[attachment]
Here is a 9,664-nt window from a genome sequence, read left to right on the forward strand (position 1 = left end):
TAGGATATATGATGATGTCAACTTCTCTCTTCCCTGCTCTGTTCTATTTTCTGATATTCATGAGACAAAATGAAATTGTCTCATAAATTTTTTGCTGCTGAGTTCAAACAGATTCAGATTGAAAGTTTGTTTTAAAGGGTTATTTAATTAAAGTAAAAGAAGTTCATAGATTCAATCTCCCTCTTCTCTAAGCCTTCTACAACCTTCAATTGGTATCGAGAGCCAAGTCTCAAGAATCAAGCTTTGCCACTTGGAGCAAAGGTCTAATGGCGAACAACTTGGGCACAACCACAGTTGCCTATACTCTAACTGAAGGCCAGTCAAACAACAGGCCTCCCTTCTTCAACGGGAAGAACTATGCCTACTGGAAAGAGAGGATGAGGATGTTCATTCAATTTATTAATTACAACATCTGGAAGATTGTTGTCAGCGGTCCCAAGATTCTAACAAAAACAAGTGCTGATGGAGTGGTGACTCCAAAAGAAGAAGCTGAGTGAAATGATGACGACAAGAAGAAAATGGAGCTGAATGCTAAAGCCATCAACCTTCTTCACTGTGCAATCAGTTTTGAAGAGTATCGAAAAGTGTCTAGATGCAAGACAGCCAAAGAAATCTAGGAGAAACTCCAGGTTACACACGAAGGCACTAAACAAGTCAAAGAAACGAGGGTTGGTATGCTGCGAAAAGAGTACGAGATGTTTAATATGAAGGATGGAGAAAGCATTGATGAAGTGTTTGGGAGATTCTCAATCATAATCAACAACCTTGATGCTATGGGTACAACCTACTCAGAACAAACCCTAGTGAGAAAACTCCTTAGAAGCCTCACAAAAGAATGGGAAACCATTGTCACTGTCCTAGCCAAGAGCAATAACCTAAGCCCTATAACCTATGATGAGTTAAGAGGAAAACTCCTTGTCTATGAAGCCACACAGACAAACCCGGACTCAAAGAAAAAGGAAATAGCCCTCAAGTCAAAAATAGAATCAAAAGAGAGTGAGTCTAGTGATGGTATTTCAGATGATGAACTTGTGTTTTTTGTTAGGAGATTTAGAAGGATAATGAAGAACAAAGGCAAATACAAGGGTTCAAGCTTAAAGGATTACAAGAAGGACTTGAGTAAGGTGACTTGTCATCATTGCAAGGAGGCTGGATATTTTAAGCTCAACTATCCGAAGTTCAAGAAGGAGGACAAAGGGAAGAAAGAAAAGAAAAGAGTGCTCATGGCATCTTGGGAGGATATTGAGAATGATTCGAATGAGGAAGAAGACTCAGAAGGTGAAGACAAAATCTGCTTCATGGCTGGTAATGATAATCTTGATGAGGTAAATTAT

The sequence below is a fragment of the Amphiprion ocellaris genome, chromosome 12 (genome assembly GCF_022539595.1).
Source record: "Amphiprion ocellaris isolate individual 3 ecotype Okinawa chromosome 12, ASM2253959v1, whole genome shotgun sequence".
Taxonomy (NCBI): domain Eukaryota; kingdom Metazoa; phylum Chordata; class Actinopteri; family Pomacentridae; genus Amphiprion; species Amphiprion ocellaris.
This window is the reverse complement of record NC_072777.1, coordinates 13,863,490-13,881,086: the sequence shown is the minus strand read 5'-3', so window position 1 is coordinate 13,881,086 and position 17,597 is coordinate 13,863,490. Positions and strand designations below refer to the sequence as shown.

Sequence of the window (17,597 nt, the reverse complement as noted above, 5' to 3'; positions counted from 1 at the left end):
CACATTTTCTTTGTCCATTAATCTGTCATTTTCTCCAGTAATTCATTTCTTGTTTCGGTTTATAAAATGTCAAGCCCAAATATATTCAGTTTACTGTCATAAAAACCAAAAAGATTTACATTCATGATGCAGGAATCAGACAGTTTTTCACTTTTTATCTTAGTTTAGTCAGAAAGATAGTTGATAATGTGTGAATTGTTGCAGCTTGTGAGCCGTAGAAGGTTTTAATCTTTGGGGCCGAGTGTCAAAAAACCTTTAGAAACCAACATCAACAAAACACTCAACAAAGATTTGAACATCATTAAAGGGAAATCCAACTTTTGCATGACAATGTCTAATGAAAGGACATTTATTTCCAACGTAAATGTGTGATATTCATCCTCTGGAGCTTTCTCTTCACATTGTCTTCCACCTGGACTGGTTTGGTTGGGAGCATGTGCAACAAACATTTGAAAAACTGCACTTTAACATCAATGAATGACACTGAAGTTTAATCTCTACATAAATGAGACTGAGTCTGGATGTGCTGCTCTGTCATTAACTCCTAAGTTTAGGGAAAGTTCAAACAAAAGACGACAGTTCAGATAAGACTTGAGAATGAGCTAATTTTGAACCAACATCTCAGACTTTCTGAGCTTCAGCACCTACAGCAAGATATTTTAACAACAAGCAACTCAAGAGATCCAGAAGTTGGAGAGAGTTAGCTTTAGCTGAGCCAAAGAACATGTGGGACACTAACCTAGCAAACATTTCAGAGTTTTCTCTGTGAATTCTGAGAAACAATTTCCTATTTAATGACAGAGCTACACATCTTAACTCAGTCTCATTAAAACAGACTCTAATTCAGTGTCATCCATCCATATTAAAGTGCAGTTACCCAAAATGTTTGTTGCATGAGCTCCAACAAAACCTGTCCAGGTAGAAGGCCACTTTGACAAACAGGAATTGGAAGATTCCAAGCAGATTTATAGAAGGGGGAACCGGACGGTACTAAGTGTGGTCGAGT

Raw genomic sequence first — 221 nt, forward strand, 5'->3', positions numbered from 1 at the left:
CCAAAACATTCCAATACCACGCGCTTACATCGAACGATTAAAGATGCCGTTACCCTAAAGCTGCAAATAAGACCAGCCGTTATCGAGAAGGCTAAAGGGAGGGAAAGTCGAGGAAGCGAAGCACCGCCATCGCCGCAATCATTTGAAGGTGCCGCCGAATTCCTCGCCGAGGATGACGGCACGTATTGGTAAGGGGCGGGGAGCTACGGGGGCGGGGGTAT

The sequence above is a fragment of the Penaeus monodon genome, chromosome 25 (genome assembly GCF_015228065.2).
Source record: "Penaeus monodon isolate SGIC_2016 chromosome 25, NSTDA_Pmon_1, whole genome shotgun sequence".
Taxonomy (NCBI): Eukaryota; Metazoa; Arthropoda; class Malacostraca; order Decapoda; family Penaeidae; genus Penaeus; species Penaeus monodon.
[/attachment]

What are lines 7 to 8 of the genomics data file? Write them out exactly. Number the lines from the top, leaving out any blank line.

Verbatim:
Sequence of the window (17,597 nt, the reverse complement as noted above, 5' to 3'; positions counted from 1 at the left end):
CACATTTTCTTTGTCCATTAATCTGTCATTTTCTCCAGTAATTCATTTCTTGTTTCGGTTTATAAAATGTCAAGCCCAAATATATTCAGTTTACTGTCATAAAAACCAAAAAGATTTACATTCATGATGCAGGAATCAGACAGTTTTTCACTTTTTATCTTAGTTTAGTCAGAAAGATAGTTGATAATGTGTGAATTGTTGCAGCTTGTGAGCCGTAGAAGGTTTTAATCTTTGGGGCCGAGTGTCAAAAAACCTTTAGAAACCAACATCAACAAAACACTCAACAAAGATTTGAACATCATTAAAGGGAAATCCAACTTTTGCATGACAATGTCTAATGAAAGGACATTTATTTCCAACGTAAATGTGTGATATTCATCCTCTGGAGCTTTCTCTTCACATTGTCTTCCACCTGGACTGGTTTGGTTGGGAGCATGTGCAACAAACATTTGAAAAACTGCACTTTAACATCAATGAATGACACTGAAGTTTAATCTCTACATAAATGAGACTGAGTCTGGATGTGCTGCTCTGTCATTAACTCCTAAGTTTAGGGAAAGTTCAAACAAAAGACGACAGTTCAGATAAGACTTGAGAATGAGCTAATTTTGAACCAACATCTCAGACTTTCTGAGCTTCAGCACCTACAGCAAGATATTTTAACAACAAGCAACTCAAGAGATCCAGAAGTTGGAGAGAGTTAGCTTTAGCTGAGCCAAAGAACATGTGGGACACTAACCTAGCAAACATTTCAGAGTTTTCTCTGTGAATTCTGAGAAACAATTTCCTATTTAATGACAGAGCTACACATCTTAACTCAGTCTCATTAAAACAGACTCTAATTCAGTGTCATCCATCCATATTAAAGTGCAGTTACCCAAAATGTTTGTTGCATGAGCTCCAACAAAACCTGTCCAGGTAGAAGGCCACTTTGACAAACAGGAATTGGAAGATTCCAAGCAGATTTATAGAAGGGGGAACCGGACGGTACTAAGTGTGGTCGAGT